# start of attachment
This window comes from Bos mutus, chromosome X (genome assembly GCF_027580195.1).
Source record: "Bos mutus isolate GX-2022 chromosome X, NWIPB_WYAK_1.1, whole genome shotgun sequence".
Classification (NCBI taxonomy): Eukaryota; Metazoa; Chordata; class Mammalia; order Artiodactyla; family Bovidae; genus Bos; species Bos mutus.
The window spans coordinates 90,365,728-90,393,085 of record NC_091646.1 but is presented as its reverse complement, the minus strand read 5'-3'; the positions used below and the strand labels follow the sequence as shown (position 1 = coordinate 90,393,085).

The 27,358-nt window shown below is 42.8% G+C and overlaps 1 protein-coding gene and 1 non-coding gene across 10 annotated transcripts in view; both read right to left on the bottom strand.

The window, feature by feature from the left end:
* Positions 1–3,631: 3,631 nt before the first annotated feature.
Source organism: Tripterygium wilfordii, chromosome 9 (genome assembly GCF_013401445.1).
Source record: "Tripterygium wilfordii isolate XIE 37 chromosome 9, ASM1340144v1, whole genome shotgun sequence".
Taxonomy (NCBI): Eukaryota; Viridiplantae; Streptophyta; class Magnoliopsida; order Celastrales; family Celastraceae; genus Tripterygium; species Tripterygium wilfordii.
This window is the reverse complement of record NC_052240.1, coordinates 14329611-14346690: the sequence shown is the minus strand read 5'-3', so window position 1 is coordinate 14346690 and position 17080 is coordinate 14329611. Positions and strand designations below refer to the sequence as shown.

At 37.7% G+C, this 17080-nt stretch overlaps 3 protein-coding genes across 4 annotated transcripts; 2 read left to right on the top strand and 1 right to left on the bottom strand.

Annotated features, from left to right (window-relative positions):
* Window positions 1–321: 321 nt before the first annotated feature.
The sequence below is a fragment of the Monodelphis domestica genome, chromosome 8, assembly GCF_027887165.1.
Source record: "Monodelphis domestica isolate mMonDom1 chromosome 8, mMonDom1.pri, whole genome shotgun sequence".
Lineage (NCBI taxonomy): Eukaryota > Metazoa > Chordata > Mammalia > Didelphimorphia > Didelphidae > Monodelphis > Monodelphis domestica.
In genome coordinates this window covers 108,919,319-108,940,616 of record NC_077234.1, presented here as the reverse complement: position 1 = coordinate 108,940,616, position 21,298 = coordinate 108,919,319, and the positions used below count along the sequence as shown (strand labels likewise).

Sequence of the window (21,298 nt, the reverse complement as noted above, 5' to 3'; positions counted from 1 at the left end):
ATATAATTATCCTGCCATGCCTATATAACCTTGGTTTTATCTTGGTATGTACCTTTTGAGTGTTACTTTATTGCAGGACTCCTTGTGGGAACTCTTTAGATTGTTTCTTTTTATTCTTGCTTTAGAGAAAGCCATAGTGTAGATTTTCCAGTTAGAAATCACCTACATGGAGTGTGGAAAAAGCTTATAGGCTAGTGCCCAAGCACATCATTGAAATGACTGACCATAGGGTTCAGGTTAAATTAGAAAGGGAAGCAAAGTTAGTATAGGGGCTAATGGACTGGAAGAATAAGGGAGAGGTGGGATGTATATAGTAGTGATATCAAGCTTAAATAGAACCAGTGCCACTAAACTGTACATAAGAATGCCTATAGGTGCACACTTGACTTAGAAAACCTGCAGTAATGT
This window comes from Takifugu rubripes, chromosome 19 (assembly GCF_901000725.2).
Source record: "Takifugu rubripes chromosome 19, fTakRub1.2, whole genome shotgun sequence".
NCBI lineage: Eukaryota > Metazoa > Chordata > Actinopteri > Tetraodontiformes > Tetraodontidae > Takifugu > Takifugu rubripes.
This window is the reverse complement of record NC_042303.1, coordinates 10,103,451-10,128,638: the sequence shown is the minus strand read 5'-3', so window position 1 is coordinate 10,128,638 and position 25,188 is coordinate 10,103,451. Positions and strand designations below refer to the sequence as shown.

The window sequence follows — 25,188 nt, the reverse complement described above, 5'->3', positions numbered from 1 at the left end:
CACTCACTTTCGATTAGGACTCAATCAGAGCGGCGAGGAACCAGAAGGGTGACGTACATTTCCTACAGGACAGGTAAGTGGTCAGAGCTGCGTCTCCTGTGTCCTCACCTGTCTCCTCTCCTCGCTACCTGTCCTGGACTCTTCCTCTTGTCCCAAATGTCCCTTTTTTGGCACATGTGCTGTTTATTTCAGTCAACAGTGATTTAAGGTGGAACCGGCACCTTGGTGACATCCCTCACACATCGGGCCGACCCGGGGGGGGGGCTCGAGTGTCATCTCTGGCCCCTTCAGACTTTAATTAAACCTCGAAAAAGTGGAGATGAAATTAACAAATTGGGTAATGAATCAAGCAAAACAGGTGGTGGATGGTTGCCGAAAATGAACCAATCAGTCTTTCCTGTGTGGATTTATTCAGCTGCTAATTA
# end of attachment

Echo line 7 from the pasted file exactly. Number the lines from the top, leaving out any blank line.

* Positions 1–3,631: 3,631 nt before the first annotated feature.